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Originally airing on WHCP 91.7fm on Monday 5/6/2024
By News Director Jim Brady

Listen to the interview:

Read the transcript:

WHCP: As Cambridge’s city manager departs and the city council takes on a number of challenges, Council President Lajan Cephas is in an increasingly pivotal position with the future of the city in the balance. I appreciate you being with us today.

Lajan Cephas: Thank you, Jim. Thank you for the invite. I greatly appreciate that.

WHCP: So during a brainstorming retreat with city leaders and departments earlier this year, I heard you come up with a catchy slogan for the city: “Cambridge works”. What kind of things about city government would you like the residents to be aware of that are working well?

Lajan Cephas: I would say basically every department, all of our departments are working really well. We have our engineering department, they have the schedule out as far as when our roads are scheduled to be repaved with our policing department. They have the greatest policing, community policing division that a lot of our neighboring policing agencies are reaching out to them saying, Hey, how are you doing this? Even down to our HR department trying to redevelop our handbook and trying to (correct) our different wages, trying to catch it up and trying to reverse where our rate wages have been compressed from, I guess some of the more entry level positions to more of our more experienced positions. So we’re really trying our best to show our taxpayers, trying to show investors and businesses that Cambridge is working. So it’s, it’s just along the lines of every department that you could think of.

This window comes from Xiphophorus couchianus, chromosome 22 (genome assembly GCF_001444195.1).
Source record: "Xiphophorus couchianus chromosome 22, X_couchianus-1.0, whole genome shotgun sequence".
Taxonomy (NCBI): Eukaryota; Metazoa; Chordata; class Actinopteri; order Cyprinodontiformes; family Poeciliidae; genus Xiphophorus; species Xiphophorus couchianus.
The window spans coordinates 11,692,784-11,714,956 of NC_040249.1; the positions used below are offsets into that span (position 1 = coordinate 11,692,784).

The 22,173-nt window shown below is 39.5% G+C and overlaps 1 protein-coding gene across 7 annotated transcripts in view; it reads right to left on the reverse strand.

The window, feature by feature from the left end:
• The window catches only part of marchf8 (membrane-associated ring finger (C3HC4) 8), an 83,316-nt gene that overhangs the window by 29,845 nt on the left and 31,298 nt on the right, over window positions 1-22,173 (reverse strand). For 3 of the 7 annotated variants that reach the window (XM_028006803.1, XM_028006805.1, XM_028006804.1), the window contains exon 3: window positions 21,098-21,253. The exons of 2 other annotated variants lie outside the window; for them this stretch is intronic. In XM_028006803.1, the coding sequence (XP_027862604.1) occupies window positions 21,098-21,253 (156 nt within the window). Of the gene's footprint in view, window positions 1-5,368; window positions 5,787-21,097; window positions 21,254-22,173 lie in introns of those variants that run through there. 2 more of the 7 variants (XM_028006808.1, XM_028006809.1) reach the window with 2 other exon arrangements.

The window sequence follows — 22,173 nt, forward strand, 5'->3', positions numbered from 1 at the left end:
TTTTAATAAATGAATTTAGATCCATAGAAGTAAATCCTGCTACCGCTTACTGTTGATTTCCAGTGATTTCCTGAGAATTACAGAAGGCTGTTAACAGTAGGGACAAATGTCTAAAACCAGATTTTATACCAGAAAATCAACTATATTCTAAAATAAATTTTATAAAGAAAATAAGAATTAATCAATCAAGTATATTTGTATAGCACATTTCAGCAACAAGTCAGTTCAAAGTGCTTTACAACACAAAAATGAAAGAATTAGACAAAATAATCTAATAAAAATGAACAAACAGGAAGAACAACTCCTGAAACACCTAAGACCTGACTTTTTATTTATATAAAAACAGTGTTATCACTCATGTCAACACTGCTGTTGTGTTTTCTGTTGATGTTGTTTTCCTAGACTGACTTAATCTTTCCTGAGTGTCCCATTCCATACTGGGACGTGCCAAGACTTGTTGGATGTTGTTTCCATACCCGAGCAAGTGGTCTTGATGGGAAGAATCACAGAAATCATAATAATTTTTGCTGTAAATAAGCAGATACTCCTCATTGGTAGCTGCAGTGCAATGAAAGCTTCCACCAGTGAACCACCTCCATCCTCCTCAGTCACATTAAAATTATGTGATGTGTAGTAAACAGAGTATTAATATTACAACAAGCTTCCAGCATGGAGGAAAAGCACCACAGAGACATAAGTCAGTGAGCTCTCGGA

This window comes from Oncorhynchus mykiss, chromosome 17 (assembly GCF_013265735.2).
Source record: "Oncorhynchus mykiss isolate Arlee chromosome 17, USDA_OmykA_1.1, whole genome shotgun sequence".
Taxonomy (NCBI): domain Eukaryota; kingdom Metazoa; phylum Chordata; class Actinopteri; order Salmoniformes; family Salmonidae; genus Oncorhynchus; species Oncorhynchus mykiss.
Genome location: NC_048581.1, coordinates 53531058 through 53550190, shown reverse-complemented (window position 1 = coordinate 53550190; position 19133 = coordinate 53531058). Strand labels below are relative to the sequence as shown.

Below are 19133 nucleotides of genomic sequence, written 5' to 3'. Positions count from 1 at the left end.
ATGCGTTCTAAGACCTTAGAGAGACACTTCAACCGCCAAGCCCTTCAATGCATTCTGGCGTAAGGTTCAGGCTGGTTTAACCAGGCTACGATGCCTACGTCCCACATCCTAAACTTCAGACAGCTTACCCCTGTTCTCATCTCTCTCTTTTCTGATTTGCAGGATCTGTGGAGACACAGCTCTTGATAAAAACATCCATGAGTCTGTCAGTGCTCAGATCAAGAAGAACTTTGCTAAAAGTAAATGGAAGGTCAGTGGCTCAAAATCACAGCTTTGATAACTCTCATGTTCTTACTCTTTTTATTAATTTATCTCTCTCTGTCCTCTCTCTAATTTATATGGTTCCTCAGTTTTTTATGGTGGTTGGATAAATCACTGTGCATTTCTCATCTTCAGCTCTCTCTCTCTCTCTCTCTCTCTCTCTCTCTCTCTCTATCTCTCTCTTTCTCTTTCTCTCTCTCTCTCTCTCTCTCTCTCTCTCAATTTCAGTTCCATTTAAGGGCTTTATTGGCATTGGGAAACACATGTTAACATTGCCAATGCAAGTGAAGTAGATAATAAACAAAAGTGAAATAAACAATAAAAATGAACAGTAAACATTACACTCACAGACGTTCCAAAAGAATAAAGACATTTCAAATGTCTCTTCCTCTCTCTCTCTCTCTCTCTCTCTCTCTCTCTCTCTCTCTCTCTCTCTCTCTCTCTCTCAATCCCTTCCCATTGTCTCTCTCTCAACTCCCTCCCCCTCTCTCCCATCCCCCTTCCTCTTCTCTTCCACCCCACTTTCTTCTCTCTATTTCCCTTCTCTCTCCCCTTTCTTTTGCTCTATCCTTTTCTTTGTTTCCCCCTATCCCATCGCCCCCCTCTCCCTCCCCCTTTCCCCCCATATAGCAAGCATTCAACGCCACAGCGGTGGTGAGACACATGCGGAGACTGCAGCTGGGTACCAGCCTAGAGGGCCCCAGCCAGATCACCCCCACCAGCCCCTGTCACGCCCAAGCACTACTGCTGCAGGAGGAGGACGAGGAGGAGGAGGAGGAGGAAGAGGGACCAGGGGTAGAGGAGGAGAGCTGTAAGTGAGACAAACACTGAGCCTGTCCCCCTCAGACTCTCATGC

WHCP: Well, so much energy lately has been focused on the city’s biggest development project, Cambridge Harbor. I should first ask, with the city’s new court case against Cambridge Waterfront Development Incorporated, what’s the strategy for bringing CWDI into alignment with the city as far as the city’s goals are concerned?

Lajan Cephas: Yeah, as far as that question, I would prefer not to answer it because it’s obvious the city has a current litigation against Cambridge Waterfront Development. So I would prefer to not answer any questions regarding that.

WHCP: Well, outside of the lawsuit, are there still efforts going to try to get a resolution on some of the conflict with CWDI?